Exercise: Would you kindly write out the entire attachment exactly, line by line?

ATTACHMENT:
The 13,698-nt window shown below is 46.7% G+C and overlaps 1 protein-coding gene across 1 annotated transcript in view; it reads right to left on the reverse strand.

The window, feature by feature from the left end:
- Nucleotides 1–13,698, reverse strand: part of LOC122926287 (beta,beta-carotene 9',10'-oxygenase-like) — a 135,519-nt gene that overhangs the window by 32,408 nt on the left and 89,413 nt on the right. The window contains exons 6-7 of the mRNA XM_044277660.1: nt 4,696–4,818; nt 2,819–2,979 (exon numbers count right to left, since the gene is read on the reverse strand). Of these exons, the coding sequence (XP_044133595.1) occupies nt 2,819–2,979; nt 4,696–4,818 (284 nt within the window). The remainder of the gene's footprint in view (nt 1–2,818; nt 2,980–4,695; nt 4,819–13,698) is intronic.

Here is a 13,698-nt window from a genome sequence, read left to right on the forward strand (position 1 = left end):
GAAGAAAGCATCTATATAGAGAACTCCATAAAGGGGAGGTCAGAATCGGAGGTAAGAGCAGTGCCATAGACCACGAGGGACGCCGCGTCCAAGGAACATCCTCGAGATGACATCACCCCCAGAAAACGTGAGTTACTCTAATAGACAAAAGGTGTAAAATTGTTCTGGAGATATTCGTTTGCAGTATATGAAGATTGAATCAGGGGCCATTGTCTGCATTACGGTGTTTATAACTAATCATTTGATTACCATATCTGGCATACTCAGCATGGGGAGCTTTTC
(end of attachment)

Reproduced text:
The 13,698-nt window shown below is 46.7% G+C and overlaps 1 protein-coding gene across 1 annotated transcript in view; it reads right to left on the reverse strand.

The window, feature by feature from the left end:
- Nucleotides 1–13,698, reverse strand: part of LOC122926287 (beta,beta-carotene 9',10'-oxygenase-like) — a 135,519-nt gene that overhangs the window by 32,408 nt on the left and 89,413 nt on the right. The window contains exons 6-7 of the mRNA XM_044277660.1: nt 4,696–4,818; nt 2,819–2,979 (exon numbers count right to left, since the gene is read on the reverse strand). Of these exons, the coding sequence (XP_044133595.1) occupies nt 2,819–2,979; nt 4,696–4,818 (284 nt within the window). The remainder of the gene's footprint in view (nt 1–2,818; nt 2,980–4,695; nt 4,819–13,698) is intronic.

Here is a 13,698-nt window from a genome sequence, read left to right on the forward strand (position 1 = left end):
GAAGAAAGCATCTATATAGAGAACTCCATAAAGGGGAGGTCAGAATCGGAGGTAAGAGCAGTGCCATAGACCACGAGGGACGCCGCGTCCAAGGAACATCCTCGAGATGACATCACCCCCAGAAAACGTGAGTTACTCTAATAGACAAAAGGTGTAAAATTGTTCTGGAGATATTCGTTTGCAGTATATGAAGATTGAATCAGGGGCCATTGTCTGCATTACGGTGTTTATAACTAATCATTTGATTACCATATCTGGCATACTCAGCATGGGGAGCTTTTC